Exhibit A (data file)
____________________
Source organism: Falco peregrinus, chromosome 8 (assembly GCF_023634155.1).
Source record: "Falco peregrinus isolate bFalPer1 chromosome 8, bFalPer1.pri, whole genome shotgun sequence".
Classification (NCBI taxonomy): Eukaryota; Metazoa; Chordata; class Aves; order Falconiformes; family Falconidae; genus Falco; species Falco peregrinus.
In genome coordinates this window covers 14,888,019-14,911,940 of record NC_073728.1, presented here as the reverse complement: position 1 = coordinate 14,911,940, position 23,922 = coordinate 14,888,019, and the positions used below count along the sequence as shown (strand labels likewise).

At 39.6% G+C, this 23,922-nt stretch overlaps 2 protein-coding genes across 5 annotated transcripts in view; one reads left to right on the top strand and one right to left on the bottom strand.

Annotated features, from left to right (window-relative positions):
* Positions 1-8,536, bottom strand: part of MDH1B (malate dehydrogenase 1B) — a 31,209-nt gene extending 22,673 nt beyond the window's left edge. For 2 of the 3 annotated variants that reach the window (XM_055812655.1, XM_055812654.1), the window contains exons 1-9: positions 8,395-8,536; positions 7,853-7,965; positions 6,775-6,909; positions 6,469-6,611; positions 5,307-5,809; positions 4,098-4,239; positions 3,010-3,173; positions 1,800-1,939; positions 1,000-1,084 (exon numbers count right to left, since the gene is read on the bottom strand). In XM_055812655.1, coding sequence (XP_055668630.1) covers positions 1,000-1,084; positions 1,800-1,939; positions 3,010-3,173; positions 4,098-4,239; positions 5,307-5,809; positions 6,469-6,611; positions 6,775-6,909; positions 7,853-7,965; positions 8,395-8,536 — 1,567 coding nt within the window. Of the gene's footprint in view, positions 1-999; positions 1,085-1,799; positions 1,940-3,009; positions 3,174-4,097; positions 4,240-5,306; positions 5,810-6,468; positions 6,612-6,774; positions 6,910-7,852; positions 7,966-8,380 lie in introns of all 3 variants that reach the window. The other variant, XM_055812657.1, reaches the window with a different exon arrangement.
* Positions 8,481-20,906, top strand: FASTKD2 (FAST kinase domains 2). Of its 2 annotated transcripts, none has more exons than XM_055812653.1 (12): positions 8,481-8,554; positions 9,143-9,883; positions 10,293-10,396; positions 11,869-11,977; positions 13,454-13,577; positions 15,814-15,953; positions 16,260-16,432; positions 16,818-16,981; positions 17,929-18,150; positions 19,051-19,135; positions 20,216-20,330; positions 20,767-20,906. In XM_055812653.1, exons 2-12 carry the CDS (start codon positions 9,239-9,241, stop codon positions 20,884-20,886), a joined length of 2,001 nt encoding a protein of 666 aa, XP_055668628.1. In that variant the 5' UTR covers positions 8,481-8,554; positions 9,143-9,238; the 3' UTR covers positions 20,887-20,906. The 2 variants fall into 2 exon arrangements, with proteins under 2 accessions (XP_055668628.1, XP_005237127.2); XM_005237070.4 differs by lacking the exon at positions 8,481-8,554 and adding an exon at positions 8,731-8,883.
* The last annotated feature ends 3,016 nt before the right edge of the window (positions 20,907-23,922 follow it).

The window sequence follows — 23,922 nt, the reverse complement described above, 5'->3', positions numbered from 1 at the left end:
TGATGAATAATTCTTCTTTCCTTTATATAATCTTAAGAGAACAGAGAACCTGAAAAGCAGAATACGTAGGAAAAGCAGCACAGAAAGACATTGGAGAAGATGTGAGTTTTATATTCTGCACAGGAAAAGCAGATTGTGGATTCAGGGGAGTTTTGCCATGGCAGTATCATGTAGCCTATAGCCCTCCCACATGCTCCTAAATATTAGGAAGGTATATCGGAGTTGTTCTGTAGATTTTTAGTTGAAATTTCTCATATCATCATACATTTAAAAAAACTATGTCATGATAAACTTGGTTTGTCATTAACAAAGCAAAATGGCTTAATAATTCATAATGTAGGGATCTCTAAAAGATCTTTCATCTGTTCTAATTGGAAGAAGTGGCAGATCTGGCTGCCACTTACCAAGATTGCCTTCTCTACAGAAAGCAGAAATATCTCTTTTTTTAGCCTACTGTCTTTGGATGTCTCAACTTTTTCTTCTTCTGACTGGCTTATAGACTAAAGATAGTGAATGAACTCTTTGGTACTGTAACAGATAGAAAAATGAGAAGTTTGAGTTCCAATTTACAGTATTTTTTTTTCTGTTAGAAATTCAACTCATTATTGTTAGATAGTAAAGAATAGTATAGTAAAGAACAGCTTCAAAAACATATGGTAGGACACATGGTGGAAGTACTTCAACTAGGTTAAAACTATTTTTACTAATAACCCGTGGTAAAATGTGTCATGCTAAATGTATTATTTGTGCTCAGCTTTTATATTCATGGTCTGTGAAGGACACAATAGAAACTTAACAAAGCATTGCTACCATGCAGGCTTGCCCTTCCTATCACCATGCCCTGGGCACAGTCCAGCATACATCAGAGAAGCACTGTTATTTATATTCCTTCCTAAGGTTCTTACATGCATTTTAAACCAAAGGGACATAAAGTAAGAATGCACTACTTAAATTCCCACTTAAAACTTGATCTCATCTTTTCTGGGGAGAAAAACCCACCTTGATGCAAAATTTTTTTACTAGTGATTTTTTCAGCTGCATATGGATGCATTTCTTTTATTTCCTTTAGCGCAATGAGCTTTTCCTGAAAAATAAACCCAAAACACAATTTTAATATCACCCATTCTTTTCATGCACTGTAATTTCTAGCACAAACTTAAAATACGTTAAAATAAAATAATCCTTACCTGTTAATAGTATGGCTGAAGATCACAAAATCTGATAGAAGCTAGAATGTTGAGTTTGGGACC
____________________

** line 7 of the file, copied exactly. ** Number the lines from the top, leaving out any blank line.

* Positions 1-8,536, bottom strand: part of MDH1B (malate dehydrogenase 1B) — a 31,209-nt gene extending 22,673 nt beyond the window's left edge. For 2 of the 3 annotated variants that reach the window (XM_055812655.1, XM_055812654.1), the window contains exons 1-9: positions 8,395-8,536; positions 7,853-7,965; positions 6,775-6,909; positions 6,469-6,611; positions 5,307-5,809; positions 4,098-4,239; positions 3,010-3,173; positions 1,800-1,939; positions 1,000-1,084 (exon numbers count right to left, since the gene is read on the bottom strand). In XM_055812655.1, coding sequence (XP_055668630.1) covers positions 1,000-1,084; positions 1,800-1,939; positions 3,010-3,173; positions 4,098-4,239; positions 5,307-5,809; positions 6,469-6,611; positions 6,775-6,909; positions 7,853-7,965; positions 8,395-8,536 — 1,567 coding nt within the window. Of the gene's footprint in view, positions 1-999; positions 1,085-1,799; positions 1,940-3,009; positions 3,174-4,097; positions 4,240-5,306; positions 5,810-6,468; positions 6,612-6,774; positions 6,910-7,852; positions 7,966-8,380 lie in introns of all 3 variants that reach the window. The other variant, XM_055812657.1, reaches the window with a different exon arrangement.